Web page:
Water damage. Any intrusion of water from outside
OR inside sources. This is usually from seals that leak or roofs that leak. These problems can usually be spotted by stains
on the ceiling, in the corners (be sure to inspect inside cabinets along the side and in the corners). Also check the floors
along the sides and in the corners as well. Water could travel down an outside stud and stop at the floor and travel a few
inches and caused dry rot under a cabinet. Also any cracked, broken or leaking pipes, left to spread water will eventually
create problems. This is usually caused from improper or not winterizing the coach. So be sure to look under every cabinet,
bed and inside drawers.
problems. Not only apparent water damage, but the subtle moisture that is caused from accumulations inside the coach. Look
inside cabinets and behind drawers. Under beds and mattresses. In and around the bathroom. Often times the walls will have
wrinkled due to excessive moisture. Proper venting usually keeps moisture at a minimum and causes no long term problems. When
left unchecked the moisture causes molds to buildup and infiltrate very hard to reach places. Bathrooms, showers, sinks and
cooking produce the most moisture and careful inspections around these areas is prudent. Once again, if the coach has been
properly ventilated during use this shouldn’t be a problem.
Axles. When a travel trailer or 5th wheel is new the axles are lined up properly at a true 90 degree on
the coach. However they are bolted to the springs or suspension and it only takes a degree or two of deviation to start causing
major wear problems. If the axles are not true they will cause the coach to “dog walk”. The coach will still follow
the tow vehicle, but the tires will want to go a different direction. This will cause premature wear down of the tires and
could cause flats or blowouts.
and roof seals. Most of today’s RV’s have a rubber roof and all seams, edges and protrusions are covered with
a sealant. As long as these have been properly maintained there should be no problem. Periodically the sealant should be reapplied
and the roof cleaned and inspected. Often time trailers are pulled in to camp sites where tree branches scratch the roof area
or winds cause branches to blow down and penetrate the roof membrane. If the problem has been caught and repaired (sometimes
you might see a patch) then there should not be a problem. But even a very small pinhole can create a leak that is unnoticeable.
If a drip only occurs 10 times a minute, imagine how many drips in a 24 hr period of rain or snow. Careful inspection of the
roof is critical.
leaks. Propane sinks. It is heavier than air. That is why the LP gas detector is close to the floor inside your coach. Most
of the time a leak will not be detected because it is outside your coach. The propane lines will be exposed under the coach
for safety and this is where the majority of leaks come from. There are typically 5 to 8 joints from the propane tank to where
it enters the coach. If one of these leak, only a little, it will bleed off propane and use it more rapidly as well as lose
pressure in the lines causing appliances to not function properly. Have a qualified tech pressure test the lines to make sure
the have no leaks.
Most coaches are built on an I-Beam frame. Some are extruded (one piece) others are welded (three piece) I-beams. If the coach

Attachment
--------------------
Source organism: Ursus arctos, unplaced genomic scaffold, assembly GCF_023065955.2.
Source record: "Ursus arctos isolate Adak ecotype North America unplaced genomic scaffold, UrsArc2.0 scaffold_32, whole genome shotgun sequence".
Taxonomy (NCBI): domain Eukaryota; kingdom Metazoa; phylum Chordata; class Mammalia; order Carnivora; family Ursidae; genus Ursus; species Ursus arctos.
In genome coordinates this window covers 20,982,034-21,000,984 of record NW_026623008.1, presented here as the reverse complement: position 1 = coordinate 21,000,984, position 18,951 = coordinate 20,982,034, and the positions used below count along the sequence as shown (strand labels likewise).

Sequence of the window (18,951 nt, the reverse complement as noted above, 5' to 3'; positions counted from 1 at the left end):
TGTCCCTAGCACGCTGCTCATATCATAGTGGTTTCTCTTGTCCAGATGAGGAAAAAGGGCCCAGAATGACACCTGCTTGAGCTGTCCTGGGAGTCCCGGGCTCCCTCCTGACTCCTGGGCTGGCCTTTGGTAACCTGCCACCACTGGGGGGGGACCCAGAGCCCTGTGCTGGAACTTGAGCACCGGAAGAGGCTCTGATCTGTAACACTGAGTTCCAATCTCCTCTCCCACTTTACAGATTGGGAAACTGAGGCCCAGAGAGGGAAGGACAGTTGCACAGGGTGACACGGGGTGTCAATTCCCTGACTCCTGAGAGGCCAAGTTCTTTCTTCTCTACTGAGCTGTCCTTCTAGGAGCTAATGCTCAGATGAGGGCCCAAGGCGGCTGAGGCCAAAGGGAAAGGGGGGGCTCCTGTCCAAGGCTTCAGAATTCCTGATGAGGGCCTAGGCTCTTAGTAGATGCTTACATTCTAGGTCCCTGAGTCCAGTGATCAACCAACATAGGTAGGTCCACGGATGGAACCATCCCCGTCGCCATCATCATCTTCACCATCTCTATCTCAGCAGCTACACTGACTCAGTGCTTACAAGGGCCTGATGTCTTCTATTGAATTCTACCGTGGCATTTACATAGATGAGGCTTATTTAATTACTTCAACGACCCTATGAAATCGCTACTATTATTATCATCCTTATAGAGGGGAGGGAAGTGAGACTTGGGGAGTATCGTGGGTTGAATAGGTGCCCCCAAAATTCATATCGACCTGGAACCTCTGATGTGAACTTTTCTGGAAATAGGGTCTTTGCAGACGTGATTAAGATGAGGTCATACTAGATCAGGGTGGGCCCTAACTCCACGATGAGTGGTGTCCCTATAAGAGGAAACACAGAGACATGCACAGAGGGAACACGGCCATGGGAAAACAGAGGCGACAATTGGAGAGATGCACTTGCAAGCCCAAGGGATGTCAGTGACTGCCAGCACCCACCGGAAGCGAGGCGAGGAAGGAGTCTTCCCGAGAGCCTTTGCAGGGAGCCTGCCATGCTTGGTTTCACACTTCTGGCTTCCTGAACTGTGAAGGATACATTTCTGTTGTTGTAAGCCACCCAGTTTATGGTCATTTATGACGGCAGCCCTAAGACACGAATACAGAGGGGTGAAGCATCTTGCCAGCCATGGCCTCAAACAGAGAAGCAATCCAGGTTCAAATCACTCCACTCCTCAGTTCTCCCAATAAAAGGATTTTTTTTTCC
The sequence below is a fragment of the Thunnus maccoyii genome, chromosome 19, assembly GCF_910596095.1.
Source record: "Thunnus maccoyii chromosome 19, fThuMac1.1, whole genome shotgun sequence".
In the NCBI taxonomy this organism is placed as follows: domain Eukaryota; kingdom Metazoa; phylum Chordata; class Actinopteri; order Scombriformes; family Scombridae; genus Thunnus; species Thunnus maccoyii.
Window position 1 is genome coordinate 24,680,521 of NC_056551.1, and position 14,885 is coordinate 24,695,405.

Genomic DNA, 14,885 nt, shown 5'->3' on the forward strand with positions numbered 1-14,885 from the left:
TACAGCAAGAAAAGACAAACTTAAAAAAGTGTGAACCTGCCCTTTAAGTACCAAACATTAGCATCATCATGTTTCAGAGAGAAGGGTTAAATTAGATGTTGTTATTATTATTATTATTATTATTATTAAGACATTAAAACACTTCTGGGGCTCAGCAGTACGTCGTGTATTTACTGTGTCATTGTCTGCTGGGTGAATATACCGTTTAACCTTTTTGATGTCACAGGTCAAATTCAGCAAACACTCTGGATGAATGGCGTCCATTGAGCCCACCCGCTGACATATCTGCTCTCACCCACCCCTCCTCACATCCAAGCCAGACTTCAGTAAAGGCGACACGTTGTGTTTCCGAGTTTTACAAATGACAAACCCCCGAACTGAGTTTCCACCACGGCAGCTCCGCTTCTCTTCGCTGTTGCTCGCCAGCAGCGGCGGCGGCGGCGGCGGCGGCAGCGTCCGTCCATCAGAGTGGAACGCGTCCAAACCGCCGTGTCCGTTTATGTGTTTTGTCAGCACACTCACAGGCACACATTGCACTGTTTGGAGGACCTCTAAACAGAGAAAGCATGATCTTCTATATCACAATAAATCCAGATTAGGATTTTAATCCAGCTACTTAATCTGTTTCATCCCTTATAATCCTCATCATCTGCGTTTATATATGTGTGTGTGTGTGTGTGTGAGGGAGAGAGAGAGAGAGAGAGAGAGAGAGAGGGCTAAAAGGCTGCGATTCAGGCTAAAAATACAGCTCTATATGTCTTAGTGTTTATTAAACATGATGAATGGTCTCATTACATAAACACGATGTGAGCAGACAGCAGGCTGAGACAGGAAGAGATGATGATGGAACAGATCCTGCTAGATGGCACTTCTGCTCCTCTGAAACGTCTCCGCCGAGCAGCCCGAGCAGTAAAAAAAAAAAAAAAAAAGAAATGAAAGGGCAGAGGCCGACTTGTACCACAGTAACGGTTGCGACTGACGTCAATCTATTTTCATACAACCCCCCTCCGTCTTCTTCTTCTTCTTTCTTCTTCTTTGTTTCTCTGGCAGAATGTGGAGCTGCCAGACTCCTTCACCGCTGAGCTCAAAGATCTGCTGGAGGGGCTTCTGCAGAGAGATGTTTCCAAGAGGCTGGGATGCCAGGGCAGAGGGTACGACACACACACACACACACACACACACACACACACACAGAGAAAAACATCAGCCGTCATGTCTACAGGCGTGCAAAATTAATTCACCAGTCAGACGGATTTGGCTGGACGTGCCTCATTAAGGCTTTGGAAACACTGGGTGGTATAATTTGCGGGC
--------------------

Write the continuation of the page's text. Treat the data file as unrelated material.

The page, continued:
you are considering has a welded I-beam, check to see if the beams are cracked and twisting or warping. If so this causes
stress on the structure and can lead to expensive repairs.
A Frame. This is only on travel trailers. This is the front part of the trailer where the hitch is. It goes from
the hitch through or under the main frame of the trailer. On the ones that go through the front cross beam, check the welds
at the entrance points as well as the welds at the end where it attaches to the side of the frame. If the A-Frame is attached
underneath, check the welds to make sure there is no cracks or splits in the weld seam. Nothing will cause more problems than
an A-Frame that releases from the coach. It is dangerous and could cause serious injuries on the road.
All appliances function properly. Some of the appliances
operate on propane some on 12 volt and some on 110 volt electrical. Some on one or the other like the refrigerator or the
water heater. Plugged in to shore power the fridge might operate just fine, but while on propane it may not function at all.
This takes time to determine if the fridge is working on both systems. It is worth your while to assure is function properly
as new fridges cost upwards of $1,500 to $2,000 or more to replace. So turn on and operate all functions of the coach in all
methods they operate on to make sure they are in proper working order. Just because you are told they worked last time it
was used doesn’t mean they are fully operational now.
Proper hitch height. While this may not seem like a big deal. It is. There should not be more than a 1 or 2”
height difference at the front and back of the trailer when hitched to the tow vehicle. Or better yet, when hitched up the
tow vehicle and trailer should be level from the front of the tow vehicle to the back of the trailer. Improper hitch height
causes too much load on a trailer axle and if the trailer is nose heavy or nose light it will also cause towing issues like
undue sway. Make sure also that your equalizer bars are the right weight bars for the tongue load.
Overall condition. Everything from tire wear to upholstery.
This is an indication of how hard to easy of a life the RV had with the previous owner(s). If the carpets are worn down or
there are major stains on the walls, floor or ceiling, they may indicate other issues deeper inside. Be sure to carefully
inspect all aspect of the coach before investing your hard earned dollars.